I have some JS code below that is redirecting to a location taken from a HTML form. Is this vulnerable to an attack like DOM based XSS?

document.theform.reference.onchange = function(){
    var id = document.theform.reference.selectedIndex;
    var url = document.theform.reference[id].value;
    window.location.href = url;
  • 3
    The simple answer is: it depends. Depends on a lot of information not present in the question, and is not possible to include in the question.
    – AviD
    Jul 31, 2015 at 9:59

2 Answers 2


Yes, it is vulnerable if document.theform.reference[id].value can be a value controlled by another user.

If this value was set to javascript:alert('xss') by an attacker then the line

window.location.href = url;

would cause the script to be executed in the context of the current domain for whichever user is currently using the site.

  • But I assume it also depends on the way it is user controllable. If the user just enters a value in a form from which JS takes it, than I do not see any way an attacker could use that. The user could of course execute JS in his browser by entering javascript:alert() in the form field, but that would mean he is attacking himself. In order for a real XSS vulnerability to exist, I assume an attacker must also be able to somehow send the page to the victim with the url or the form value already populated with the malicious JS. Jul 30, 2015 at 20:06
  • Thanks Silverlight & pineappleman - Since it seems vulnerable to dom xss, if possible pls post how to execute? I need to put payload in form field?! If its self-xss, i tink attacer can exploit via CSRF or Clickjacking, if the page is vulnerable...right?
    – Dave Mn
    Jul 31, 2015 at 3:28
  • @DaveMn: There's not enough information in your question to see how your form operates and where the form is populated from. Jul 31, 2015 at 9:04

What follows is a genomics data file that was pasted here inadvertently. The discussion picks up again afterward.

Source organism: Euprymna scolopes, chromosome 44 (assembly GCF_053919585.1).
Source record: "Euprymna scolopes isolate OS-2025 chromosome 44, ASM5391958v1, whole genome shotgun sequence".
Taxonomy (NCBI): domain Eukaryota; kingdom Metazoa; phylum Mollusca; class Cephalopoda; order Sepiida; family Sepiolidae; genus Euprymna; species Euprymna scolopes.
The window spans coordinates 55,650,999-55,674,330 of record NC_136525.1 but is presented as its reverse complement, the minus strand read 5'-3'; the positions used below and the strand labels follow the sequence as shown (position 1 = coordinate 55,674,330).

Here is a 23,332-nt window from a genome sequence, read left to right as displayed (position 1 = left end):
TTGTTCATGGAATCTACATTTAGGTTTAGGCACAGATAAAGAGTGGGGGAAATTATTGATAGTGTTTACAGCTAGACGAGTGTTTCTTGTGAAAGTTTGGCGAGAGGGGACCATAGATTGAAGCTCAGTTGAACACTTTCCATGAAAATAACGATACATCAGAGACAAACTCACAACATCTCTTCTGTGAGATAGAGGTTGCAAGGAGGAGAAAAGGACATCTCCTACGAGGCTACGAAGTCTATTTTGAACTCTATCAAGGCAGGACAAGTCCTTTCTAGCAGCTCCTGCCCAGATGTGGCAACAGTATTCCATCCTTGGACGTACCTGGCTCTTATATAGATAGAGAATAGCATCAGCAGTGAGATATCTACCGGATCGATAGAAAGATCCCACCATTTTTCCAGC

• This can also work through url parameter eg like foo.com?parameter_tobe_added_in_document_href=javascript:alert(…. @SilverlightFox thanks a lot
    – partizanos
    May 7, 2019 at 12:12

By looking at the code, I assume that the user is entering the URL parameter into a form.

As @SilverlightFox said, an attacker could enter javascript:alert('xss') in the form, and that would execute the JS, but only in his browser. Since the URL parameter is not part of the URL of the website (either as a GET parameter or somehow else) and is not stored anywhere, I do not see a way an attacker could make another user execute JS code, except convincing him to manually enter the malicious code into the form.

But since XSS is a complicated topic, and I do not have insight in the whole application code, I would still make some precautions.

First, it is important to limit the URLs a user can enter. Hardcode the beginning of the URL, at least the http:// part. That would make sure that nobody can enter a URL with a different protocol like javascript:.

Also, if possible, limit the URLs that can be entered to your domain only. If a user can enter other domains, issue a warning that they are leaving your site.

If you are inserting the url parameter anywhere else in the code, make sure to use the proper output encoding.

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